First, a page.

One thing Lucas had going for them was an understandable and consistent colour code system - black for earth,red for live,green for switched,brown for charging etc.What really gets me upset on a Japanese bike is plugging a black wire into an orange wire - how the fuck is that supposed to make sense???? I just can't understand their colour code....and it's different between brands.I remember going nuts on an old Datsun,180B I think,power to the circuits but no operation.Then I realised the fuses were in an earth circuit,it seemed to be particular to that car as I haven't seen another like it.
    #8
  9. Beemerboff

    Beemerboff Long timer

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    Lucas made some good stuff too- their magnetos and diesel injection systems were as good as anything made anywhere.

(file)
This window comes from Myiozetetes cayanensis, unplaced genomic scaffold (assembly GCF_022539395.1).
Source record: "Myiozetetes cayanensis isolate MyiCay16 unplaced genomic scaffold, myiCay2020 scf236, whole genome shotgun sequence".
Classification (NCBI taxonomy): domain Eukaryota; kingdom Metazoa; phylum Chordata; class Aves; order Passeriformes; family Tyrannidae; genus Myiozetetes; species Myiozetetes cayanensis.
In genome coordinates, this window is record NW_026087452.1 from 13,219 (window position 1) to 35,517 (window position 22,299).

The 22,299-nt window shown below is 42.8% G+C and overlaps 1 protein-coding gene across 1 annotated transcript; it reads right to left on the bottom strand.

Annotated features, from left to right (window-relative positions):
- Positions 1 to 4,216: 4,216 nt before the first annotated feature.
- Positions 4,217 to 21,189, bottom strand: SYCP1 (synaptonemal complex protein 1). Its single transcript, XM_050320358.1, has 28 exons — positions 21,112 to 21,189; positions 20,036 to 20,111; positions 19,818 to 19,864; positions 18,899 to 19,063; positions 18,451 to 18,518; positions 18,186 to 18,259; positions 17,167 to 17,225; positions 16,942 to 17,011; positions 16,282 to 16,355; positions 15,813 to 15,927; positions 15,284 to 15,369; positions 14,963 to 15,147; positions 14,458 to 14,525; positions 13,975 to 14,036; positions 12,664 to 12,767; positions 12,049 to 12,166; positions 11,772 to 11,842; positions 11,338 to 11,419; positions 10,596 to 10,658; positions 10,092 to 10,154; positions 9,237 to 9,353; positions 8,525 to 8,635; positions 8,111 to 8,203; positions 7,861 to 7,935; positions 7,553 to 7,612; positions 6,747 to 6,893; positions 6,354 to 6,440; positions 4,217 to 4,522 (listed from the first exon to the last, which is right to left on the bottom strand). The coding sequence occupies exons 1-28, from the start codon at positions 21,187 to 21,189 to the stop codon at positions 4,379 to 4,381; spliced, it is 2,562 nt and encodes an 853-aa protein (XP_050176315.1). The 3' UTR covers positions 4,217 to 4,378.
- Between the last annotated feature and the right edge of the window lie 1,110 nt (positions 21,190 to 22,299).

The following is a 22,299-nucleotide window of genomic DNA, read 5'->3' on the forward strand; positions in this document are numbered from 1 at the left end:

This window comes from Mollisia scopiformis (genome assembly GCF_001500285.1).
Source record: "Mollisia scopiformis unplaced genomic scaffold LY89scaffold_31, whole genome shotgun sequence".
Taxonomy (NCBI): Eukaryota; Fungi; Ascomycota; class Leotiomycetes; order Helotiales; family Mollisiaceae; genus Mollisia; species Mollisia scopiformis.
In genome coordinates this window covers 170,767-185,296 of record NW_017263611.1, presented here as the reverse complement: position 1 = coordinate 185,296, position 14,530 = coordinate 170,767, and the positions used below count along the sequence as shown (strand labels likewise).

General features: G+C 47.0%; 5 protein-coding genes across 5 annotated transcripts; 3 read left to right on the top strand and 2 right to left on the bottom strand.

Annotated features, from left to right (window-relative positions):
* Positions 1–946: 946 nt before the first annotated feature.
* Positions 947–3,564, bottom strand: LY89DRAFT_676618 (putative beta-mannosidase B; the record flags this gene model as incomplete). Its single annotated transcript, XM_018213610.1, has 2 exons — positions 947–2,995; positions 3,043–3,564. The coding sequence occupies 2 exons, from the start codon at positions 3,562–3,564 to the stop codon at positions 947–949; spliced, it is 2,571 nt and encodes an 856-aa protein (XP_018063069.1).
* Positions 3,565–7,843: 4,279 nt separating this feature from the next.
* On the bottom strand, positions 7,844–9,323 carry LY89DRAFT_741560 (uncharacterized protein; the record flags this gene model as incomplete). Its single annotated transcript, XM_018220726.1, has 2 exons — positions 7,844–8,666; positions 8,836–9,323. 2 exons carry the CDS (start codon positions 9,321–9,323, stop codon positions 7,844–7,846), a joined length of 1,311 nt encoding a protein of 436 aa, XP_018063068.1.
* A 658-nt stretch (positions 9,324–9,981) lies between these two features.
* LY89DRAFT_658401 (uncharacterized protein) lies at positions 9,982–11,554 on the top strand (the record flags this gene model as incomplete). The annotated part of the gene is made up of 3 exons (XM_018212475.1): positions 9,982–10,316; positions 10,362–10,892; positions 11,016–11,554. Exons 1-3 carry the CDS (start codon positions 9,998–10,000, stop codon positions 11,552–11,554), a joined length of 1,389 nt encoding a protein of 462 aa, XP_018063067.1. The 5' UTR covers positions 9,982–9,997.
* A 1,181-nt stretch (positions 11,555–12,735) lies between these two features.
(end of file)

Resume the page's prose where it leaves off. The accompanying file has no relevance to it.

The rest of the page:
They just got sucked into making things down to a budget set by the bike and car manufacturers.

    Just like a few of the Aussie component manufacturers have been lately.

    And BMW is still putting the crappy Siemens relays on their bikes - the one feeding the BMS on my F650GS drove me to the point of distraction till I was wizened up by an old Guziz mechanic
    #9
  10. mark1305

    mark1305 Old Enough To Know Better Supporter

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    Guess I was lucky. Back in the 70s I had a '66 E-Type Jag and later a ragged out MGB-GT and I don't remember ever having electrical issues.

    Now the head gasket on the Jag was another story :eek1
    #10
  11. lrutt

    lrutt SILENCE.....i kill you